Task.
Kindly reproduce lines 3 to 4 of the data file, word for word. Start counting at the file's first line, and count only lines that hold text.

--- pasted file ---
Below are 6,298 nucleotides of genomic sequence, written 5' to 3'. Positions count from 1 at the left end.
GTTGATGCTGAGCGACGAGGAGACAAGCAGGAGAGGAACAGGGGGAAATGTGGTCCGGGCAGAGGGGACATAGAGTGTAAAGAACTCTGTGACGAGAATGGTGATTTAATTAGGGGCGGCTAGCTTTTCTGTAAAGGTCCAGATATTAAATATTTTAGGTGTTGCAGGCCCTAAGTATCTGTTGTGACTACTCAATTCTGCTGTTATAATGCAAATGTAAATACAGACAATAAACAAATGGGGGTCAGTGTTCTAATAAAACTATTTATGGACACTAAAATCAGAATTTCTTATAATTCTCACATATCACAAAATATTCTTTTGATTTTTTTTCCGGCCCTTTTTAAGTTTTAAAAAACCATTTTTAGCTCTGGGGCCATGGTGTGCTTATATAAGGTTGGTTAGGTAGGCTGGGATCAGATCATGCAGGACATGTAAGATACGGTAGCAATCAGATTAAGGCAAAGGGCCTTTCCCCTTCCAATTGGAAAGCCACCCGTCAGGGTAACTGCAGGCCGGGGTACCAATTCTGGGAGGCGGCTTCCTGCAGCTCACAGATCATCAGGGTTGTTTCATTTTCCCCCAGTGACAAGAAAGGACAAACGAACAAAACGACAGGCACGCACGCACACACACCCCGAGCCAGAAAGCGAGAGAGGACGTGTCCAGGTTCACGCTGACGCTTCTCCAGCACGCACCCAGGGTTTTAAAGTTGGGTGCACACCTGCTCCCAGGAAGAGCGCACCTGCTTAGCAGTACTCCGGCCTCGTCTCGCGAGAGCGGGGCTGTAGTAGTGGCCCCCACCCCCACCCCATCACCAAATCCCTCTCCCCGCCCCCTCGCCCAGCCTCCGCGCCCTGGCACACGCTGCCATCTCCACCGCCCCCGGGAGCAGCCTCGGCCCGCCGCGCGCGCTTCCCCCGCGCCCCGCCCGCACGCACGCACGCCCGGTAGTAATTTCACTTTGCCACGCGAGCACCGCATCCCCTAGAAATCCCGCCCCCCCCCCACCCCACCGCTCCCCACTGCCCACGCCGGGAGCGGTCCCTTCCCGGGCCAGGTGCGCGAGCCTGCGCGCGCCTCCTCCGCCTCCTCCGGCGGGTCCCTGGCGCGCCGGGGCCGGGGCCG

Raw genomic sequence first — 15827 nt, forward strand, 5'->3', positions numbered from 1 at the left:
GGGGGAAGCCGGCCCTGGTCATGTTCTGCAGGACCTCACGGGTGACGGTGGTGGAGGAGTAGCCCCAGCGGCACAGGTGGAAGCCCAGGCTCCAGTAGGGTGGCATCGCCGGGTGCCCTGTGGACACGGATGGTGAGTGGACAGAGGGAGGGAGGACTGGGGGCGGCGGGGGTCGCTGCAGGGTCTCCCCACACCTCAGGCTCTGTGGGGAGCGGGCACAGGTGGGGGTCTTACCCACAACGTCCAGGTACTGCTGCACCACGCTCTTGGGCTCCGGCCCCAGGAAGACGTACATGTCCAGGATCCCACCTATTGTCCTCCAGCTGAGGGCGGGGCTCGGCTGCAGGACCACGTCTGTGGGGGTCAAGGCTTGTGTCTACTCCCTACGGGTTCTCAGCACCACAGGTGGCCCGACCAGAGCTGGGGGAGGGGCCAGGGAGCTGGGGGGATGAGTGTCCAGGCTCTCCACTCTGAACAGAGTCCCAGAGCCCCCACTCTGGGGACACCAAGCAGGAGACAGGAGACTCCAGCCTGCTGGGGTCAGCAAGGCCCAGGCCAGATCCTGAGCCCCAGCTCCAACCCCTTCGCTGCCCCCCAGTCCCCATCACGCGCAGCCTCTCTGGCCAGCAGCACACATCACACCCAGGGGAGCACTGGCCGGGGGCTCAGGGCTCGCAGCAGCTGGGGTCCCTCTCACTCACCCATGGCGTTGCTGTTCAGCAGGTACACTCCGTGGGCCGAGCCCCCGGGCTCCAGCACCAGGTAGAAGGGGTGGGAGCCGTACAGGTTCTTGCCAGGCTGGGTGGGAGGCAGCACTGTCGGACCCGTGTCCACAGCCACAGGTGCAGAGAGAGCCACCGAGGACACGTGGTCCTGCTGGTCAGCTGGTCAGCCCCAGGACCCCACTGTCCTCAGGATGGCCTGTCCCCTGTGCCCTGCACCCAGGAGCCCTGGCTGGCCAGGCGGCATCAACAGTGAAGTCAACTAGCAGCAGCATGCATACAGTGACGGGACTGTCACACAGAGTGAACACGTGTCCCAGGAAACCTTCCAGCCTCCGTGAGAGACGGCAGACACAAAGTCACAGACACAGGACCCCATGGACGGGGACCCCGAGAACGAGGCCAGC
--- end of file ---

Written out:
Raw genomic sequence first — 15827 nt, forward strand, 5'->3', positions numbered from 1 at the left:
GGGGGAAGCCGGCCCTGGTCATGTTCTGCAGGACCTCACGGGTGACGGTGGTGGAGGAGTAGCCCCAGCGGCACAGGTGGAAGCCCAGGCTCCAGTAGGGTGGCATCGCCGGGTGCCCTGTGGACACGGATGGTGAGTGGACAGAGGGAGGGAGGACTGGGGGCGGCGGGGGTCGCTGCAGGGTCTCCCCACACCTCAGGCTCTGTGGGGAGCGGGCACAGGTGGGGGTCTTACCCACAACGTCCAGGTACTGCTGCACCACGCTCTTGGGCTCCGGCCCCAGGAAGACGTACATGTCCAGGATCCCACCTATTGTCCTCCAGCTGAGGGCGGGGCTCGGCTGCAGGACCACGTCTGTGGGGGTCAAGGCTTGTGTCTACTCCCTACGGGTTCTCAGCACCACAGGTGGCCCGACCAGAGCTGGGGGAGGGGCCAGGGAGCTGGGGGGATGAGTGTCCAGGCTCTCCACTCTGAACAGAGTCCCAGAGCCCCCACTCTGGGGACACCAAGCAGGAGACAGGAGACTCCAGCCTGCTGGGGTCAGCAAGGCCCAGGCCAGATCCTGAGCCCCAGCTCCAACCCCTTCGCTGCCCCCCAGTCCCCATCACGCGCAGCCTCTCTGGCCAGCAGCACACATCACACCCAGGGGAGCACTGGCCGGGGGCTCAGGGCTCGCAGCAGCTGGGGTCCCTCTCACTCACCCATGGCGTTGCTGTTCAGCAGGTACACTCCGTGGGCCGAGCCCCCGGGCTCCAGCACCAGGTAGAAGGGGTGGGAGCCGTACAGGTTCTTGCCAGGCTGGGTGGGAGGCAGCACTGTCGGACCCGTGTCCACAGCCACAGGTGCAGAGAGAGCCACCGAGGACACGTGGTCCTGCTGGTCAGCTGGTCAGCCCCAGGACCCCACTGTCCTCAGGATGGCCTGTCCCCTGTGCCCTGCACCCAGGAGCCCTGGCTGGCCAGGCGGCATCAACAGTGAAGTCAACTAGCAGCAGCATGCATACAGTGACGGGACTGTCACACAGAGTGAACACGTGTCCCAGGAAACCTTCCAGCCTCCGTGAGAGACGGCAGACACAAAGTCACAGACACAGGACCCCATGGACGGGGACCCCGAGAACGAGGCCAGC